David Cameron channelled Michael Heseltine – not Tony Blair – with his centrist speech

Through his political sons, Cameron and Osborne, Heseltine has achieved his dream of becoming leader, if only by proxy

Jane Merrick
Political Editor
Saturday 10 October 2015 21:37
David Cameron's 6,000-plus word speech was so centrist it prompted many to invoke that he was the “heir to Blair”
David Cameron's 6,000-plus word speech was so centrist it prompted many to invoke that he was the “heir to Blair”

When David Cameron delivered his first party conference speech as Prime Minister in a Conservative majority government last week, he declared he does not have the “luxury of unlimited time” and is in a hurry to achieve things in his second and final term.

By standing down before polling day in 2020, he can ensure that – barring being forced to resign for being on the wrong side of the EU referendum – he can defy the rule that all political careers end in failure. Going out with the crowds wanting more, as an adviser to Tony Blair wrote in a 2006 memo of how that PM should spend his final months in office, seems also to be Cameron’s game plan.

This PM’s speech was so centrist it prompted many, including the former Tory MP Louise Mensch, to invoke that old Cameron wish-fulfilment spell that he was the “heir to Blair”. Yet is he? The most moving passages of this 6,000-plus word speech were on British identity and immigration – which had the dual effect of being a harbinger for the daughter of Bangladeshi migrants to win The Great British Bake Off later that day and taking all the air out of Theresa May’s over-cooked soufflé of a leadership bid, after she had warned on the previous day that immigration risked undermining a cohesive society.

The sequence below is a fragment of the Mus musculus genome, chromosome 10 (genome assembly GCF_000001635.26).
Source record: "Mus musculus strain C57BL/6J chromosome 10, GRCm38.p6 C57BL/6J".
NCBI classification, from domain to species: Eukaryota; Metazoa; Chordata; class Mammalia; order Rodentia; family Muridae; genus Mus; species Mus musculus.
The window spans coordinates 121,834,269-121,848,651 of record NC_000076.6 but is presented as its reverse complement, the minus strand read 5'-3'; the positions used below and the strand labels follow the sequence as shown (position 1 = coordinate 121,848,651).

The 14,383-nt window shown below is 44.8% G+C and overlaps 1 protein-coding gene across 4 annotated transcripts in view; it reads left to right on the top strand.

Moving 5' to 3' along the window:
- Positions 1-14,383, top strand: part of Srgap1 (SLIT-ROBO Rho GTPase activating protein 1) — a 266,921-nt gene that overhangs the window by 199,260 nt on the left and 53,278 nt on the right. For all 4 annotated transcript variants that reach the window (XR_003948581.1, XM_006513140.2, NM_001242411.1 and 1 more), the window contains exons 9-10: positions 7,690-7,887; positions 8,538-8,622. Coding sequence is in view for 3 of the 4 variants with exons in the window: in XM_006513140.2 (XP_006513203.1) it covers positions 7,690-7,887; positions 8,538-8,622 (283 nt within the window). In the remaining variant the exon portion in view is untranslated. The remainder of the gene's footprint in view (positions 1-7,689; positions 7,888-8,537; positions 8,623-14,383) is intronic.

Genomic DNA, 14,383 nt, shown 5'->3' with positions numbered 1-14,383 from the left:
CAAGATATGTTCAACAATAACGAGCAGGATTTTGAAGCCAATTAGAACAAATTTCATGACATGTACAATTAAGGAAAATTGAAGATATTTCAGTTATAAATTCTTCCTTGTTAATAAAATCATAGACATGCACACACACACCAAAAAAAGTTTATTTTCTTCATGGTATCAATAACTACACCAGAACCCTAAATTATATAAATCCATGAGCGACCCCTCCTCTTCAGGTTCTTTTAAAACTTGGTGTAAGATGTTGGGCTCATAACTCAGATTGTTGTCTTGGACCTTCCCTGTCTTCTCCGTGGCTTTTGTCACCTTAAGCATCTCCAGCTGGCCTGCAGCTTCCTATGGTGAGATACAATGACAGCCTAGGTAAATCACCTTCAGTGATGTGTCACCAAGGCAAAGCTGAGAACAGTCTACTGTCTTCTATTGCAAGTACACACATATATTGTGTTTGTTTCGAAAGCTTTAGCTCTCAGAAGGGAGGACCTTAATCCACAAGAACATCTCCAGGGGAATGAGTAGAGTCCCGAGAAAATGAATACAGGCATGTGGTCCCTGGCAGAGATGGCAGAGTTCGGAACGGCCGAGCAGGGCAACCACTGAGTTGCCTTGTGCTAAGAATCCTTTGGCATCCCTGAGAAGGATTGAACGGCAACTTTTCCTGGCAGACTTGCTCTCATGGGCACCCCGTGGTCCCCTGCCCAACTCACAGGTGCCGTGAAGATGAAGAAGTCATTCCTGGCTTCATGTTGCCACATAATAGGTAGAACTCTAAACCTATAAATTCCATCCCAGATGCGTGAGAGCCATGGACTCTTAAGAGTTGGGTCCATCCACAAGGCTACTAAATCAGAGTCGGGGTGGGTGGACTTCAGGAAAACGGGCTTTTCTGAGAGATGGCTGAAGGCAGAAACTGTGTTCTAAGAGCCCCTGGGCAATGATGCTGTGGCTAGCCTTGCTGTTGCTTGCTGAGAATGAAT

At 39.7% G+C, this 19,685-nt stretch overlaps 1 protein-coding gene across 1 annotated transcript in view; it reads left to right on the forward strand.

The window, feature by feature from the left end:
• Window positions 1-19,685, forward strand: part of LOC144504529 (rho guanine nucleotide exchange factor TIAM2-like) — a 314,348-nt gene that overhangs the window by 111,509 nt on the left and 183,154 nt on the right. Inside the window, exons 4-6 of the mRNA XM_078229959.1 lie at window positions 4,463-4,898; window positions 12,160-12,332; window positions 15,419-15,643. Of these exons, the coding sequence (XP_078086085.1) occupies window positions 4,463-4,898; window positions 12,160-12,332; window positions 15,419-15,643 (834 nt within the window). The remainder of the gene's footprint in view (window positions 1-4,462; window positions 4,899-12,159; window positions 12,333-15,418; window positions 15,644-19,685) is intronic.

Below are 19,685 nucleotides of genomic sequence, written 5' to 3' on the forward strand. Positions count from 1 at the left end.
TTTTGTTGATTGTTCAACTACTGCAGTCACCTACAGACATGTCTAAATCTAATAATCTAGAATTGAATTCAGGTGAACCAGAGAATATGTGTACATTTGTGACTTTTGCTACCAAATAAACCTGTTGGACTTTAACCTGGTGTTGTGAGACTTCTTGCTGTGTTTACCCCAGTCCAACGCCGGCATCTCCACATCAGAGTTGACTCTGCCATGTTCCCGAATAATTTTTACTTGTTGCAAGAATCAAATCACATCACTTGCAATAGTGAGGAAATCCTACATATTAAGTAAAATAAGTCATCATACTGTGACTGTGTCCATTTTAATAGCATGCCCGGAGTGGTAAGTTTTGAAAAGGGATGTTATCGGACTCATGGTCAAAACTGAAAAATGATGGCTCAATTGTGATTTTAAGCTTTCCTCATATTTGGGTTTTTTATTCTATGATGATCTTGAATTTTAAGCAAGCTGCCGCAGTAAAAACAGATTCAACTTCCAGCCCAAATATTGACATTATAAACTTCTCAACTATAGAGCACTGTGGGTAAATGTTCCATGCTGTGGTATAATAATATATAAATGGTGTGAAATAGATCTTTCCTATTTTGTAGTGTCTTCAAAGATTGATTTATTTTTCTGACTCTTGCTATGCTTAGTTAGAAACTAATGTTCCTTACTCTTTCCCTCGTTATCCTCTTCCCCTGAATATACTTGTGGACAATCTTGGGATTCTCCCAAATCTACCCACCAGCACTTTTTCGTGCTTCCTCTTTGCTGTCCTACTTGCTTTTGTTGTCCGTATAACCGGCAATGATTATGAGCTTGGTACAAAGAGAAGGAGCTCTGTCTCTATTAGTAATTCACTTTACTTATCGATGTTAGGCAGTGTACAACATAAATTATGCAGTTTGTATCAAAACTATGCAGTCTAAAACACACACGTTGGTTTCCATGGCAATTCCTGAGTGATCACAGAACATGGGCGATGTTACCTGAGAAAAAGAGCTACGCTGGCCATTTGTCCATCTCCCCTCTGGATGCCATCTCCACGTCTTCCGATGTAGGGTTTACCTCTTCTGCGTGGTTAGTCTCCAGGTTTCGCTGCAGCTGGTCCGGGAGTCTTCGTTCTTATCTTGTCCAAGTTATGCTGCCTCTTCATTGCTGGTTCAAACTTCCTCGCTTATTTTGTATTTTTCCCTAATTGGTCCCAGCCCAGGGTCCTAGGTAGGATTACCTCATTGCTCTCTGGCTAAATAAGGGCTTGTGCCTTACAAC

Unburdened of the need to ever again win an election, Cameron told his own party that he wanted Britain to be the “proudest multi-racial democracy on earth”.

This was reminiscent not of Blair but of Michael Heseltine. In 1981, after visiting the scene of the Toxteth riots, Heseltine told the Tory conference in Blackpool: “What talk of equality of opportunity? What does it actually mean, those words in the inner cities today? What does it mean to the black communities? … Let this party’s position be absolutely clear, they are British. They live here. They vote here.”

George Osborne’s speech last Monday, too, had Heseltinian overtones: the “devolution revolution” and push for infrastructure were all out of the former cabinet minister’s playbook. And what sweet icing on the cake for Heseltine, who has been working closely with the Chancellor at the Treasury on devolution for the past few years, that Osborne’s big policy announcement, to allow councils to set their own business rates, should undo the work of Margaret Thatcher in 1990.

In the decade since Cameron first addressed party conference as a youthful leadership candidate, he and Osborne have been seen as the arch-modernisers trying to emulate the success, progressive politics and triangulation of Blair. In one sense they are. But after last week’s conference in Manchester, it is clear that they are less the heirs to Blair and more the sons of Heseltine.